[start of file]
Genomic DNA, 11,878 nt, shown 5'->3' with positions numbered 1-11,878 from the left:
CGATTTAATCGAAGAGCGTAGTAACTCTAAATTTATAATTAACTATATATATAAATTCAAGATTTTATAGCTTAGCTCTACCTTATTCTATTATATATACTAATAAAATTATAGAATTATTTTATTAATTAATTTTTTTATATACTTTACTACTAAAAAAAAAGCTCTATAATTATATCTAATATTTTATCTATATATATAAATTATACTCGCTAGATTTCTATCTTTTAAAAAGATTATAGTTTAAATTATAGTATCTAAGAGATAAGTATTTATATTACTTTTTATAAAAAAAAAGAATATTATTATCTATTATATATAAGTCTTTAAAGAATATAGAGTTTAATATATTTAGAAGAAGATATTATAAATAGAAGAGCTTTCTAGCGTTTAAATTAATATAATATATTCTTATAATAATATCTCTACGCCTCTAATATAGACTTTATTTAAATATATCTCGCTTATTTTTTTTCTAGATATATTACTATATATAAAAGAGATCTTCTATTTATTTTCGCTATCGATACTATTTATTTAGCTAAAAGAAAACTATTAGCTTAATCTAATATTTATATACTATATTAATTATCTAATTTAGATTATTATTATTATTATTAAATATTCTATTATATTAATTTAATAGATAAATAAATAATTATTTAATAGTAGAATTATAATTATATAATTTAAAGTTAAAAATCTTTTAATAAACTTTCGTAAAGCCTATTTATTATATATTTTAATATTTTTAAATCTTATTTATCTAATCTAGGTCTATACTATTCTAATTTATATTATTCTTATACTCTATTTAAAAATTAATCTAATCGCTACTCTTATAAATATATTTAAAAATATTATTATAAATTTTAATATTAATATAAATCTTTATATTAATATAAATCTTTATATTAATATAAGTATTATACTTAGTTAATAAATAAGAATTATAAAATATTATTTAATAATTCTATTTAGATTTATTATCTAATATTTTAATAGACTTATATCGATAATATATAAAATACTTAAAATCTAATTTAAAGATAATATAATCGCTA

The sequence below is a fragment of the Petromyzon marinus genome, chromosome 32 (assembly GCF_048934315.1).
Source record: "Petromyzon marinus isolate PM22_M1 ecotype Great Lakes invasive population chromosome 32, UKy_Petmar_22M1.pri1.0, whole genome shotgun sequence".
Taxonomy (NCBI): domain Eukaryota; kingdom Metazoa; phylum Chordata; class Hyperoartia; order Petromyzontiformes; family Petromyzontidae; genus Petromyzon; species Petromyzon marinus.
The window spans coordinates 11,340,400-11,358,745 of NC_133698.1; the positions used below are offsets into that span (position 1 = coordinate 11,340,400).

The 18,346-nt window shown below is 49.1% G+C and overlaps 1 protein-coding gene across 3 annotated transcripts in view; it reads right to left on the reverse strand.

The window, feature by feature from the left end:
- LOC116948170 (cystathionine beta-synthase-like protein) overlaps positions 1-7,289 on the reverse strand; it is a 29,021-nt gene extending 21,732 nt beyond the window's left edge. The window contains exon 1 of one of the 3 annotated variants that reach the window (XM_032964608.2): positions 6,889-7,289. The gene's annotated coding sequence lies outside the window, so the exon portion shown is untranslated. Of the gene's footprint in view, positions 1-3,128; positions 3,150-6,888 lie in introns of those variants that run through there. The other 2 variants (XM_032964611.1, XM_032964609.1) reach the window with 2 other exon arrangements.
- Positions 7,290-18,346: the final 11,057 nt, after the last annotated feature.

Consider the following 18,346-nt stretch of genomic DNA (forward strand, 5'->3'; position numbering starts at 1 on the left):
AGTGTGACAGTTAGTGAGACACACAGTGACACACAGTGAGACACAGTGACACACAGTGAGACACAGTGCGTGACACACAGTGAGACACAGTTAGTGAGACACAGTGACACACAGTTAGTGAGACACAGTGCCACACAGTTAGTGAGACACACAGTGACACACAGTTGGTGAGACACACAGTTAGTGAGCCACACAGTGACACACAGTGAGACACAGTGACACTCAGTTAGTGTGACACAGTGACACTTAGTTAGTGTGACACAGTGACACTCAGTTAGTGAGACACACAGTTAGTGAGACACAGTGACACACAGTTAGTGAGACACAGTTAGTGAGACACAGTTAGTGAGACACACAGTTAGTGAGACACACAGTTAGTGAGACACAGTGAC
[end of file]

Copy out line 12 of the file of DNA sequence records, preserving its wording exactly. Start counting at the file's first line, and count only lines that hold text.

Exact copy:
AGTGTGACAGTTAGTGAGACACACAGTGACACACAGTGAGACACAGTGACACACAGTGAGACACAGTGCGTGACACACAGTGAGACACAGTTAGTGAGACACAGTGACACACAGTTAGTGAGACACAGTGCCACACAGTTAGTGAGACACACAGTGACACACAGTTGGTGAGACACACAGTTAGTGAGCCACACAGTGACACACAGTGAGACACAGTGACACTCAGTTAGTGTGACACAGTGACACTTAGTTAGTGTGACACAGTGACACTCAGTTAGTGAGACACACAGTTAGTGAGACACAGTGACACACAGTTAGTGAGACACAGTTAGTGAGACACAGTTAGTGAGACACACAGTTAGTGAGACACACAGTTAGTGAGACACAGTGAC